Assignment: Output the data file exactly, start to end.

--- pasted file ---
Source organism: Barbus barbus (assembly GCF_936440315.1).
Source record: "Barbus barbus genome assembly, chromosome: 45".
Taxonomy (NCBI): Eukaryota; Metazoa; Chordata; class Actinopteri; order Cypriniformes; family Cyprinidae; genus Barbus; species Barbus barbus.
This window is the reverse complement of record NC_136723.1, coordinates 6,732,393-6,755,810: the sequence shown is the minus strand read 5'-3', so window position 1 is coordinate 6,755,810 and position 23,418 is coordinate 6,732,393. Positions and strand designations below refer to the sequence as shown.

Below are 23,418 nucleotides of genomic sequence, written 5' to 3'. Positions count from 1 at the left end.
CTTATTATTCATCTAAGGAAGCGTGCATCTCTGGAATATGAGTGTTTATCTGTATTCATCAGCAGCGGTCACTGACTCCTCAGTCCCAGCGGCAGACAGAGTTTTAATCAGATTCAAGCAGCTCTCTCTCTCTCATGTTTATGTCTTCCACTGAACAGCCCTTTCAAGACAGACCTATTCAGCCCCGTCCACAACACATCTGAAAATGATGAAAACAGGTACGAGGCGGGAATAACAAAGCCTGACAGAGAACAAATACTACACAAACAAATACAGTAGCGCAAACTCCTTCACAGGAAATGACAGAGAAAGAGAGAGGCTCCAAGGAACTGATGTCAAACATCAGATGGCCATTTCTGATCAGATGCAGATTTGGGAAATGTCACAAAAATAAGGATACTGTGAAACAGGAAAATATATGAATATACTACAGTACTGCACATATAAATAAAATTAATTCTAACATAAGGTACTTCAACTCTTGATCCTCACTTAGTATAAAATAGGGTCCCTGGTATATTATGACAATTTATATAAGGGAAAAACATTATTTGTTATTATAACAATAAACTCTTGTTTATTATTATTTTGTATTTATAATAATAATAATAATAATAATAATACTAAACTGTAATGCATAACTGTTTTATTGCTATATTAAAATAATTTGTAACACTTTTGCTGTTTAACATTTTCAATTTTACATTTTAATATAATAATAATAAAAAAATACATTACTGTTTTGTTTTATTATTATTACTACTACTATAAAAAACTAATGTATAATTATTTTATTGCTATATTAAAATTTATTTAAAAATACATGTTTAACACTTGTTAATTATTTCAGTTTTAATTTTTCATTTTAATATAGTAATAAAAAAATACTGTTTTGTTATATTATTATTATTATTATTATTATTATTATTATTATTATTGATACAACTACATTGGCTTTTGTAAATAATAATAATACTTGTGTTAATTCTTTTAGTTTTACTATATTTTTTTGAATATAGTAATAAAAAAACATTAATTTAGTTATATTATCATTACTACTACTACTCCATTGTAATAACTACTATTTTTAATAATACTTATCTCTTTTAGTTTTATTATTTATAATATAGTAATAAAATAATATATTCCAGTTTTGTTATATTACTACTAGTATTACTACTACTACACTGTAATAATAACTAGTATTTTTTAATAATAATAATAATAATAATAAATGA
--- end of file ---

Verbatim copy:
Source organism: Barbus barbus (assembly GCF_936440315.1).
Source record: "Barbus barbus genome assembly, chromosome: 45".
Taxonomy (NCBI): Eukaryota; Metazoa; Chordata; class Actinopteri; order Cypriniformes; family Cyprinidae; genus Barbus; species Barbus barbus.
This window is the reverse complement of record NC_136723.1, coordinates 6,732,393-6,755,810: the sequence shown is the minus strand read 5'-3', so window position 1 is coordinate 6,755,810 and position 23,418 is coordinate 6,732,393. Positions and strand designations below refer to the sequence as shown.

Below are 23,418 nucleotides of genomic sequence, written 5' to 3'. Positions count from 1 at the left end.
CTTATTATTCATCTAAGGAAGCGTGCATCTCTGGAATATGAGTGTTTATCTGTATTCATCAGCAGCGGTCACTGACTCCTCAGTCCCAGCGGCAGACAGAGTTTTAATCAGATTCAAGCAGCTCTCTCTCTCTCATGTTTATGTCTTCCACTGAACAGCCCTTTCAAGACAGACCTATTCAGCCCCGTCCACAACACATCTGAAAATGATGAAAACAGGTACGAGGCGGGAATAACAAAGCCTGACAGAGAACAAATACTACACAAACAAATACAGTAGCGCAAACTCCTTCACAGGAAATGACAGAGAAAGAGAGAGGCTCCAAGGAACTGATGTCAAACATCAGATGGCCATTTCTGATCAGATGCAGATTTGGGAAATGTCACAAAAATAAGGATACTGTGAAACAGGAAAATATATGAATATACTACAGTACTGCACATATAAATAAAATTAATTCTAACATAAGGTACTTCAACTCTTGATCCTCACTTAGTATAAAATAGGGTCCCTGGTATATTATGACAATTTATATAAGGGAAAAACATTATTTGTTATTATAACAATAAACTCTTGTTTATTATTATTTTGTATTTATAATAATAATAATAATAATAATAATACTAAACTGTAATGCATAACTGTTTTATTGCTATATTAAAATAATTTGTAACACTTTTGCTGTTTAACATTTTCAATTTTACATTTTAATATAATAATAATAAAAAAATACATTACTGTTTTGTTTTATTATTATTACTACTACTATAAAAAACTAATGTATAATTATTTTATTGCTATATTAAAATTTATTTAAAAATACATGTTTAACACTTGTTAATTATTTCAGTTTTAATTTTTCATTTTAATATAGTAATAAAAAAATACTGTTTTGTTATATTATTATTATTATTATTATTATTATTATTATTATTATTGATACAACTACATTGGCTTTTGTAAATAATAATAATACTTGTGTTAATTCTTTTAGTTTTACTATATTTTTTTGAATATAGTAATAAAAAAACATTAATTTAGTTATATTATCATTACTACTACTACTCCATTGTAATAACTACTATTTTTAATAATACTTATCTCTTTTAGTTTTATTATTTATAATATAGTAATAAAATAATATATTCCAGTTTTGTTATATTACTACTAGTATTACTACTACTACACTGTAATAATAACTAGTATTTTTTAATAATAATAATAATAATAATAAATGA